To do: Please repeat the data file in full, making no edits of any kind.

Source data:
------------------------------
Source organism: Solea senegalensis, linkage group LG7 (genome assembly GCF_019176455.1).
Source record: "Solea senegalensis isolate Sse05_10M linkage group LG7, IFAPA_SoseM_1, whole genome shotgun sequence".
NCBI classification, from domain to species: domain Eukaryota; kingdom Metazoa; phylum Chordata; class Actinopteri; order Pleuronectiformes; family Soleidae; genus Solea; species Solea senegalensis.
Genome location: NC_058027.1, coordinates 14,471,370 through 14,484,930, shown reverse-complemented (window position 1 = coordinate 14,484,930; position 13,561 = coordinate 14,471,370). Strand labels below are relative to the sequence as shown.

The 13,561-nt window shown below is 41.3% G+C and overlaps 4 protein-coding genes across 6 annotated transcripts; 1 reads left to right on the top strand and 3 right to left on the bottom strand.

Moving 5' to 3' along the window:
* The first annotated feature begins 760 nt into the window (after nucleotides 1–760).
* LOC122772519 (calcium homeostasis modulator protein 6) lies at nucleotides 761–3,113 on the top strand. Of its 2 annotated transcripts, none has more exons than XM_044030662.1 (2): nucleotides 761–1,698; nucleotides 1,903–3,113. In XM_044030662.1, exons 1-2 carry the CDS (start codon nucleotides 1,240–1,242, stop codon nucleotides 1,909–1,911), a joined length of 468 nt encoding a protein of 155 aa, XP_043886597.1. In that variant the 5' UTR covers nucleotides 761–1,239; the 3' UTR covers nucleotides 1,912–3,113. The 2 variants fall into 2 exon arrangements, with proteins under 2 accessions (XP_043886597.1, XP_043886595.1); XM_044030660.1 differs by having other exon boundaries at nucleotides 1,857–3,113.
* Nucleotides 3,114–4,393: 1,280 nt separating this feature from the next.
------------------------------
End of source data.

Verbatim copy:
Source organism: Solea senegalensis, linkage group LG7 (genome assembly GCF_019176455.1).
Source record: "Solea senegalensis isolate Sse05_10M linkage group LG7, IFAPA_SoseM_1, whole genome shotgun sequence".
NCBI classification, from domain to species: domain Eukaryota; kingdom Metazoa; phylum Chordata; class Actinopteri; order Pleuronectiformes; family Soleidae; genus Solea; species Solea senegalensis.
Genome location: NC_058027.1, coordinates 14,471,370 through 14,484,930, shown reverse-complemented (window position 1 = coordinate 14,484,930; position 13,561 = coordinate 14,471,370). Strand labels below are relative to the sequence as shown.

The 13,561-nt window shown below is 41.3% G+C and overlaps 4 protein-coding genes across 6 annotated transcripts; 1 reads left to right on the top strand and 3 right to left on the bottom strand.

Moving 5' to 3' along the window:
* The first annotated feature begins 760 nt into the window (after nucleotides 1–760).
* LOC122772519 (calcium homeostasis modulator protein 6) lies at nucleotides 761–3,113 on the top strand. Of its 2 annotated transcripts, none has more exons than XM_044030662.1 (2): nucleotides 761–1,698; nucleotides 1,903–3,113. In XM_044030662.1, exons 1-2 carry the CDS (start codon nucleotides 1,240–1,242, stop codon nucleotides 1,909–1,911), a joined length of 468 nt encoding a protein of 155 aa, XP_043886597.1. In that variant the 5' UTR covers nucleotides 761–1,239; the 3' UTR covers nucleotides 1,912–3,113. The 2 variants fall into 2 exon arrangements, with proteins under 2 accessions (XP_043886597.1, XP_043886595.1); XM_044030660.1 differs by having other exon boundaries at nucleotides 1,857–3,113.
* Nucleotides 3,114–4,393: 1,280 nt separating this feature from the next.